Two Rivers school eyes building purchase, expansion | PostIndependent.com

Two Rivers school eyes building purchase, expansion

Taylor Ann
John Stroud | Post Independent

Two Rivers Community School in West Glenwood is thinking to the future as it prepares to wrap up its second year as a state-sanctioned public charter school serving kindergarten through eighth grade students from throughout Garfield County.

The 210-student school is in the process of securing a loan to purchase the former U.S. Postal Service mail sorting warehouse at the corner of Storm King and Donegan roads that it now leases from a private owner.

It also has conceptual plans on the table that call for a complete remodel of the existing, 21,000-square-foot classroom space, plus a new 9,150-square-foot addition that will allow for a new preschool program.

Exact costs to complete the project are still being determined, but the first step will be to acquire the building, said Adriana Hire, director of business and outreach for TRCS.

“It really is critical to secure this building in order to do the things we want to do,” Hire said, adding the building lease would otherwise need to be renewed next year.

To do that, the school will have to borrow the money and match that through a capital campaign, she said.

Unlike school district-supported public schools, charter schools are not able to go to voters to tap local property taxes to pay for facilities. Charters derive most of their operational funding from the per-pupil tax dollars they receive from the state, but any capital projects either have to be paid for through grants or through private funding.

And, because the school is not yet five years old, it doesn’t qualify for state grant resources such as the Building Better Schools Today (BEST) program, Hire also explained.

“As a newer charter school, funding is an issue for us if we want to do any expansion,” she said. “But we will find a way to do it.”

TRCS has grown in two years to including the addition of eighth grade this school year and the school’s first official eighth-grade cultural immersion trip to Mexico, which took place in February. The annual trip to a Spanish-speaking country is a key part of the school’s hands-on, place-based approach to learning, with an emphasis on English-Spanish bilingual education.

The school’s charter is also up for renewal before the Colorado Charter School Institute next year, at which time it will be asking to expand the number of students it can serve, Hire said. The building expansion will be necessary in order to accomplish that.

TRCS is working with the design-build team of JHL Constructors and HCM Architects, which specializes in charter school projects, and with owner’s representative Michelle Fisher of Denver-based DCS consultants.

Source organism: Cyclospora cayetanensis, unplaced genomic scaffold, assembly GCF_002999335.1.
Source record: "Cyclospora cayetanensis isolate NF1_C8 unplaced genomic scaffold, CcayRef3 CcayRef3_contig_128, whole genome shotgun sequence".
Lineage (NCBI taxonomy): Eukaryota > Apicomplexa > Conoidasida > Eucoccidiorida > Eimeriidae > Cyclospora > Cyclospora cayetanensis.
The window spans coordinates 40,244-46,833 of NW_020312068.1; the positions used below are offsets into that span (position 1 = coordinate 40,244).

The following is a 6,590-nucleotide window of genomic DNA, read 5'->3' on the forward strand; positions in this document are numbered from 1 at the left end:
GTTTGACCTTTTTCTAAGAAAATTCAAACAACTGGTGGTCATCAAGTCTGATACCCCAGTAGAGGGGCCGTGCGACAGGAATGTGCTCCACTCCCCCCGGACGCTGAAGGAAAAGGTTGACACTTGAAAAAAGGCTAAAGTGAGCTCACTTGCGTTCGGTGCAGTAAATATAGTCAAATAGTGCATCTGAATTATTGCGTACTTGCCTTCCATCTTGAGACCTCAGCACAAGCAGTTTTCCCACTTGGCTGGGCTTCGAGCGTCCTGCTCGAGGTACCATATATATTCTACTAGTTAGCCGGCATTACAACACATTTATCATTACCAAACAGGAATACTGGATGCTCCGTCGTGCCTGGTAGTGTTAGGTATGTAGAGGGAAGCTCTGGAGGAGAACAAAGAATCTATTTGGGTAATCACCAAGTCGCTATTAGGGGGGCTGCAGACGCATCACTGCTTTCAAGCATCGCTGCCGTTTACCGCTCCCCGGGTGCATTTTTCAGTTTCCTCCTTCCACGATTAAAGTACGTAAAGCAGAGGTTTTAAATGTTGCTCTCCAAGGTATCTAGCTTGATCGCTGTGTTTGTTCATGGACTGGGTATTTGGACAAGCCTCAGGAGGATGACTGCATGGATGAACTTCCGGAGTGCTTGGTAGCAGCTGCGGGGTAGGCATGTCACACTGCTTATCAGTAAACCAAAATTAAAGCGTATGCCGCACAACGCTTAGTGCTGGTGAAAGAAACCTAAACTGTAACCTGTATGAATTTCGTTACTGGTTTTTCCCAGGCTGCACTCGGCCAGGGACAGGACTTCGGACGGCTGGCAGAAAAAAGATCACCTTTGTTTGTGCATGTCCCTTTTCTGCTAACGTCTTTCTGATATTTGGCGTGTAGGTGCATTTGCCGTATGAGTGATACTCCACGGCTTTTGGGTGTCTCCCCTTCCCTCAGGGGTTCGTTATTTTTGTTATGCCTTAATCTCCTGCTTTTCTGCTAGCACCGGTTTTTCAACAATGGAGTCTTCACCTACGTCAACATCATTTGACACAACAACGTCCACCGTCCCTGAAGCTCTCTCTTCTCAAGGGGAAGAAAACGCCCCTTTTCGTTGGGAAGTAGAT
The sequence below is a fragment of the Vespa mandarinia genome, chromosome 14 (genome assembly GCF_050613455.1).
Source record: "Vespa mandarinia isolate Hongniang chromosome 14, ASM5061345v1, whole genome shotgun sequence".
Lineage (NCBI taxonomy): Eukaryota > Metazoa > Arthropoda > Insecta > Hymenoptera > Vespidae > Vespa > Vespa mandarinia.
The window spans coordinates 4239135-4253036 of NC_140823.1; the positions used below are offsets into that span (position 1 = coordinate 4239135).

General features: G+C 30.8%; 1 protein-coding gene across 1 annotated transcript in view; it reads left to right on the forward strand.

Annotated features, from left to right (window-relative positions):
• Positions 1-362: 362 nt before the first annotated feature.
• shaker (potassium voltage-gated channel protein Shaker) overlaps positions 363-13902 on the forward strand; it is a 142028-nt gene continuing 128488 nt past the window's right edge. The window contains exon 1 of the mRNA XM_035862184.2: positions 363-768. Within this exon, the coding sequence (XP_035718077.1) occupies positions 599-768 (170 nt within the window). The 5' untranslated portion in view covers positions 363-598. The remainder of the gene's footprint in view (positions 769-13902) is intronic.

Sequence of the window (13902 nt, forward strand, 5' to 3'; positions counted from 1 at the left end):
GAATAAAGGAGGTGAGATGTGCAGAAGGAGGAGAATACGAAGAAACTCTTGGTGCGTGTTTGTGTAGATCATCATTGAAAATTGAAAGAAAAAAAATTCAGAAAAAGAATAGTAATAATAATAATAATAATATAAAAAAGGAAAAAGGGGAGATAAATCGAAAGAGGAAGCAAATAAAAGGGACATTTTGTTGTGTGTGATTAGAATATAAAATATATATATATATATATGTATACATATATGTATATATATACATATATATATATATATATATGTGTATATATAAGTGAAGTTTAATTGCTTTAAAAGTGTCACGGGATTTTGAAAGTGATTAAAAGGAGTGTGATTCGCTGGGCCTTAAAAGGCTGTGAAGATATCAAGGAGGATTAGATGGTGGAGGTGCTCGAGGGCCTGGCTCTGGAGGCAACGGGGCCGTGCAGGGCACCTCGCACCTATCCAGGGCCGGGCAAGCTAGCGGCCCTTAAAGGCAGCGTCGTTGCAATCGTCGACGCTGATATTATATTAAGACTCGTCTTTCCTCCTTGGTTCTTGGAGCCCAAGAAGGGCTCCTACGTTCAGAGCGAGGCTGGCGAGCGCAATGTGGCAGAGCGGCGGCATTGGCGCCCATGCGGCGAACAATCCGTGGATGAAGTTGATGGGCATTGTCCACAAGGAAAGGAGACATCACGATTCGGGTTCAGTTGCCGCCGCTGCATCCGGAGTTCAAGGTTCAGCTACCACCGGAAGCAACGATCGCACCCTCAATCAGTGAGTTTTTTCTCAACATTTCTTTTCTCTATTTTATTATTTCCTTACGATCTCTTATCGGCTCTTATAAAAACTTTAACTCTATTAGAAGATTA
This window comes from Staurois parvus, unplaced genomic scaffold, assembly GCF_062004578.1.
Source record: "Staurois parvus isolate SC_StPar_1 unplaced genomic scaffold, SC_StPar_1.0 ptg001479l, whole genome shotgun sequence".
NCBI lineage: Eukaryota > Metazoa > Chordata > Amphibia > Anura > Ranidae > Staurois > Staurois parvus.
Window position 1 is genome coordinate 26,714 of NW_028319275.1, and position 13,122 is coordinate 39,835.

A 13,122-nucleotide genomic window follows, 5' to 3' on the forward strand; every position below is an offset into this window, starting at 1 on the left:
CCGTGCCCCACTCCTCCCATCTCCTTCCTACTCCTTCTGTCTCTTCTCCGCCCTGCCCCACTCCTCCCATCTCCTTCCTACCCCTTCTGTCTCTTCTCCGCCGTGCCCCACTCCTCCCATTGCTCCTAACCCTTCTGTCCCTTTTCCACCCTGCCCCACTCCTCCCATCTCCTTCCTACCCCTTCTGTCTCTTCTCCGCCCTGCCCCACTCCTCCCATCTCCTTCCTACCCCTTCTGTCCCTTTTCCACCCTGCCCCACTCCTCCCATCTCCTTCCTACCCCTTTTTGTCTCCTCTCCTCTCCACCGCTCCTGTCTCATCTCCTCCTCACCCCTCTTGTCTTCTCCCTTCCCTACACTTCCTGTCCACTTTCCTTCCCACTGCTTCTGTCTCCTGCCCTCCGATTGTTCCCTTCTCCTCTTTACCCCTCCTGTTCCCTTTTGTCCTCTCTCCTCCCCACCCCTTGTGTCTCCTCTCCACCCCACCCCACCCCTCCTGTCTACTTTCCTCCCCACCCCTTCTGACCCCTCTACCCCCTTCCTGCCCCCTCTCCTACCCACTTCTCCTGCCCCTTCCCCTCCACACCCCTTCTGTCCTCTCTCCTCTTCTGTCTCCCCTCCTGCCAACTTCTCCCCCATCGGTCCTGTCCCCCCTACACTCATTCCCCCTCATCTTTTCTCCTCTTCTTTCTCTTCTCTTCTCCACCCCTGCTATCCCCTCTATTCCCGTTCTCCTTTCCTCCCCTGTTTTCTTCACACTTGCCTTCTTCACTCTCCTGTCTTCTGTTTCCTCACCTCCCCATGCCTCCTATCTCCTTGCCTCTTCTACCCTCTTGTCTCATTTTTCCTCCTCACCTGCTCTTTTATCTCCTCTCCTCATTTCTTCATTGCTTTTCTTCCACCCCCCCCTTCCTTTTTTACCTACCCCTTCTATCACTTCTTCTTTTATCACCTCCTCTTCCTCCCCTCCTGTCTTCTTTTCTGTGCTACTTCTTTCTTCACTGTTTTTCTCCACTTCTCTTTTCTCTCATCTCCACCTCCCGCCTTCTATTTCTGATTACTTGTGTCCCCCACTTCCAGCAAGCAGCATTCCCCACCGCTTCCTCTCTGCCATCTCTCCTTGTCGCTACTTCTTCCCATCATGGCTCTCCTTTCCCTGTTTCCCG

Parents, teachers, students and other community members were invited to take a look at the conceptual plans at a pair of formal presentations last week.

Plans calls for a complete remodel of the interior of the existing building to create 15 fully walled-in classrooms that will accommodate grades one through eight, plus an office area. The former warehouse space is now partitioned into open-air classroom spaces using six-foot-tall dividers.

The existing former loading dock bay doors are to be replaced with new, roll-up glass doors opening onto a south-facing outdoor deck that can be used for outdoor activities. Part of that area would be turned into a larger “makers” space, for a variety of hands-on art, science and technology projects.

“One of our goals is to make it as green as possible and to utilize what’s already here,” Hire said.

The new addition would accommodate the kindergarten classes and a new preschool program for up to 16 students to start, she said.

“There is always a need for high-quality preschool programs in the area, and it’s important for us to attract some of the low-income families,” Hire said. “We all know how important early childhood education is, and we believe our bilingual aspect will be an added attraction.”

The addition would also include a commons area and “hybrid kitchen.” The school currently does not have a kitchen, meaning meals have to be catered from off site. The kitchen will allow some food preparation to take place on site, she said.

Also being designed as part of the addition will be a “green roof,” with outdoor gardens and other vegetation and an outdoor classroom that can be incorporated into the school’s curriculum.

The existing building and new addition are also to be fully equipped for technology needs. Depending on the fund-raising efforts, the goal is to build the new addition during the next school year and to complete the renovation of the existing building during the summer of 2017 in order to be ready for students when school starts up that fall.


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